4.5 out of 5
4.5 out of 5

Violent August is a triumph in its revelation of the Toronto Greek experience.  Teachable moments on the politics of war and the effects of anti-immigrant racism makes this documentary required viewing for all who truly want to understand the other side of the Canadian experience. You can buy the DVD here.

Review by John Dash / Published on July 28th, 2012 [source]

]]> 0
The G20 Riots Were Hardly “Unprecedented” Fri, 13 Aug 2010 19:54:11 +0000 John Burry The recent G20 riots in Toronto have prompted many journalists to overstate the size and ferocity of the violence.  This isn’t really surprising – journalists often exaggerate the facts to add ‘drama’ to their reports.   But calling the recent violence “unprecedented” is really stretching the truth – as anyone who’s seen Violent August can attest.

During the two days of major rioting in August, 1918, Toronto Mayor Tommy Church stated that some 50,000 rioters took to the streets.  And while the Mayor, too, was probably exaggerating the facts to justify his draconian response to the rioting (locking down the city and threatening martial law) – it’s pretty clear that the crowds were at least 20,000 – 30,000 strong.  And if you remember that Toronto’s population at the time was only around 500,000, that means roughly 6% of Toronto’s good citizens were rioting.  To match those numbers, (conservatively putting Toronto’s population at two million), that would mean approximately 120,000 rioters would have been on the streets to truly make the G20 riot “unprecedented”.

]]> 0
Our Eternal Companion Thu, 12 Aug 2010 19:51:11 +0000 John Burry What many people find most shocking about Violent August is its depiction of Toronto.  It’s a Toronto whose racist behavior seems so at odds with the city we know – a city that promotes multiculturalism and celebrates its reputation for tolerance. As the film makes clear, however, this civic self-image is a very recent construct.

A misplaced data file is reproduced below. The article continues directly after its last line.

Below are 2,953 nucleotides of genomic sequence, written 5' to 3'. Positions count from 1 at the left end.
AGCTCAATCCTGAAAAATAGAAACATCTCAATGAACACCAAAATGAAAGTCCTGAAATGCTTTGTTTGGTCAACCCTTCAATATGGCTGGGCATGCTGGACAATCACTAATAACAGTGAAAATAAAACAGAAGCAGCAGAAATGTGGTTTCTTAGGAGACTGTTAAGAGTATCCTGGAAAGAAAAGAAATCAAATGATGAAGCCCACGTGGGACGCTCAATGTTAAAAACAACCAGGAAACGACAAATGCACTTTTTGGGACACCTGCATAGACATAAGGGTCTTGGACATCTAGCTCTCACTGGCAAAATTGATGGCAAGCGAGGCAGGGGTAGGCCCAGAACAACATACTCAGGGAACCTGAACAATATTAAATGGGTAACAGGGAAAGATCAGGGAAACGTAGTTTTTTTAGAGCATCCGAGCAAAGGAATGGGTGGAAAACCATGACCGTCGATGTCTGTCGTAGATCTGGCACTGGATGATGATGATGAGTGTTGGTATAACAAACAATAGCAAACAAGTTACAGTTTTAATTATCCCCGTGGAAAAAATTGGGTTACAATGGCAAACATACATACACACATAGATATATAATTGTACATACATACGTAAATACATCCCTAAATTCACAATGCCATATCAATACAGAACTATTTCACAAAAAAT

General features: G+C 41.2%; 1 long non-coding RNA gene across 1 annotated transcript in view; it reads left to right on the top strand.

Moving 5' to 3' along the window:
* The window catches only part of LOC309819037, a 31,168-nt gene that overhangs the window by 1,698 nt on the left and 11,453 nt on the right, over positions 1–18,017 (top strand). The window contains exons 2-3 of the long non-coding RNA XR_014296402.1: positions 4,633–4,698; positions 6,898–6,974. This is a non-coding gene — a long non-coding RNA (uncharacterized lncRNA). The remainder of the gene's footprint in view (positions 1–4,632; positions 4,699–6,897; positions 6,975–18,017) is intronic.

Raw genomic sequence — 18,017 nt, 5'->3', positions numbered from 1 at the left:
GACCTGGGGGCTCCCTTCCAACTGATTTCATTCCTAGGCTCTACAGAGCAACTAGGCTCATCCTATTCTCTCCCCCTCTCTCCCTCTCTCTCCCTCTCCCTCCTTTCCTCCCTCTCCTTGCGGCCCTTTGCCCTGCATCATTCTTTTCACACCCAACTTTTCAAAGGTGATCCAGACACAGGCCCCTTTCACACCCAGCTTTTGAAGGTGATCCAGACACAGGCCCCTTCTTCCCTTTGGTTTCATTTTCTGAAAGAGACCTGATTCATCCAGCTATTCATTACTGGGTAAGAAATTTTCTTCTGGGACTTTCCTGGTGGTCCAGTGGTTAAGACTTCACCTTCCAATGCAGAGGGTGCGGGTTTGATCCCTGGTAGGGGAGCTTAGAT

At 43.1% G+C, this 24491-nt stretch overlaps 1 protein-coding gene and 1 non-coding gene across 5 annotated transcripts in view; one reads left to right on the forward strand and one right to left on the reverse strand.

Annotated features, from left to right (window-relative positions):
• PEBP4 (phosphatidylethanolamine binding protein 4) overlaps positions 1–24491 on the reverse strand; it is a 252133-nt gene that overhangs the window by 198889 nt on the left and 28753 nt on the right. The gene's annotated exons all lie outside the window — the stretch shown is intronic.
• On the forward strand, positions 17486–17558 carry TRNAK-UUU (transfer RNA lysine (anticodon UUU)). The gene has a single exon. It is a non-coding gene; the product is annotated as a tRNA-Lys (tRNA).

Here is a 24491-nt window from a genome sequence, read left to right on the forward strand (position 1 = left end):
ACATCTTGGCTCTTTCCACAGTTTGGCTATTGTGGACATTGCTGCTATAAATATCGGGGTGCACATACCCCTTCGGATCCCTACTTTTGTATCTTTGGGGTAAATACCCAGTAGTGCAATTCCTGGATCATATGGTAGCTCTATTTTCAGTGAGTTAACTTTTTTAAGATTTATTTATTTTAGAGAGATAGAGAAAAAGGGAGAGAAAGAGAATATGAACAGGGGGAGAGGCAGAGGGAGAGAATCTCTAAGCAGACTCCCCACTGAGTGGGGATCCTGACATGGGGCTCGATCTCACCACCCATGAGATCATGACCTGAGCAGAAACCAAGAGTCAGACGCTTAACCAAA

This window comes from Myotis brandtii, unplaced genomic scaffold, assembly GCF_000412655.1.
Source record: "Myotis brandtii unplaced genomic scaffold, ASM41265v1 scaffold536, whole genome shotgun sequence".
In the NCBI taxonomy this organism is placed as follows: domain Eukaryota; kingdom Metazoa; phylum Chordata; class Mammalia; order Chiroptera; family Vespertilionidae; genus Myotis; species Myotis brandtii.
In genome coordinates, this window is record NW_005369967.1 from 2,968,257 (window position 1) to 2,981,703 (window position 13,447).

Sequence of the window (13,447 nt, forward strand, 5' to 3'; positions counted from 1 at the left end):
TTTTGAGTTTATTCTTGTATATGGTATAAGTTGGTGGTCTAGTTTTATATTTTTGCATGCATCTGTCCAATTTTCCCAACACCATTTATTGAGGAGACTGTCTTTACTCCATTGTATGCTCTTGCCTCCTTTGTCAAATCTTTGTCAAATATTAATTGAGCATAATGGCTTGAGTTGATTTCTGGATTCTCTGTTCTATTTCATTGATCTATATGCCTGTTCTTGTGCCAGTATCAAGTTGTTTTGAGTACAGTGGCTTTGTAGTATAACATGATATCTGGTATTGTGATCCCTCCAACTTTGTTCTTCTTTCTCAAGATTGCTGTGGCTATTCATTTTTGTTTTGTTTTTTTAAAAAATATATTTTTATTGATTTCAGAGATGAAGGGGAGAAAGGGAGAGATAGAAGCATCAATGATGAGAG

What Torontonians should find even more shocking is how openly racist the city, in fact the whole country, was as recently as 70 years ago.  Here’s what our beloved humorist and McGill professor Stephen Leacock wrote in 1930 about “foreign” (non-British) immigrants:

“A little dose of them may even, by variation, do good, like a minute dose of poison in a medicine…I am not saying that we should absolutely shut out and debar the European foreigner, as we should and do shut out the Oriental.  But we should in no way facilitate his coming.  Not for him the free ocean transit, nor the free coffee of the immigrant shed, nor the free land, nor the found job, nor the guaranteed anything. He is lucky if he is let in ‘on his own’.” (“Economic Prosperity in the British Empire”)

This is just a mild sample of attitudes that were very openly expressed in books, newspapers, and public discourse of the period.  As military historian J.L. Granatstein makes clear in the documentary, it was a very different Toronto than the one we know today.  The population was largely Anglo-Saxon and “foreigners” included anyone who wasn’t.  In fact, as Demetri Bazos and Jim Letros make clear when describing their experiences, racial slurs were pretty common in the 1940’s, 50’s and 60’s too.

And, if we’re being honest, who of us hasn’t recently heard a racist comment made by a friend or acquaintance. Toronto has certainly made major strides in publically condemning racist attitudes and comments, but let’s never delude ourselves that these attitudes will ever completely disappear. As long as we fear change, resist compromise and forget the lessons of history, racism will always be with us.

]]> 1
Share Violent August on YouTube Tue, 04 May 2010 21:27:13 +0000 John Burry ]]> 0 Share Violent August on Vimeo Tue, 04 May 2010 21:25:43 +0000 John Burry ]]> 1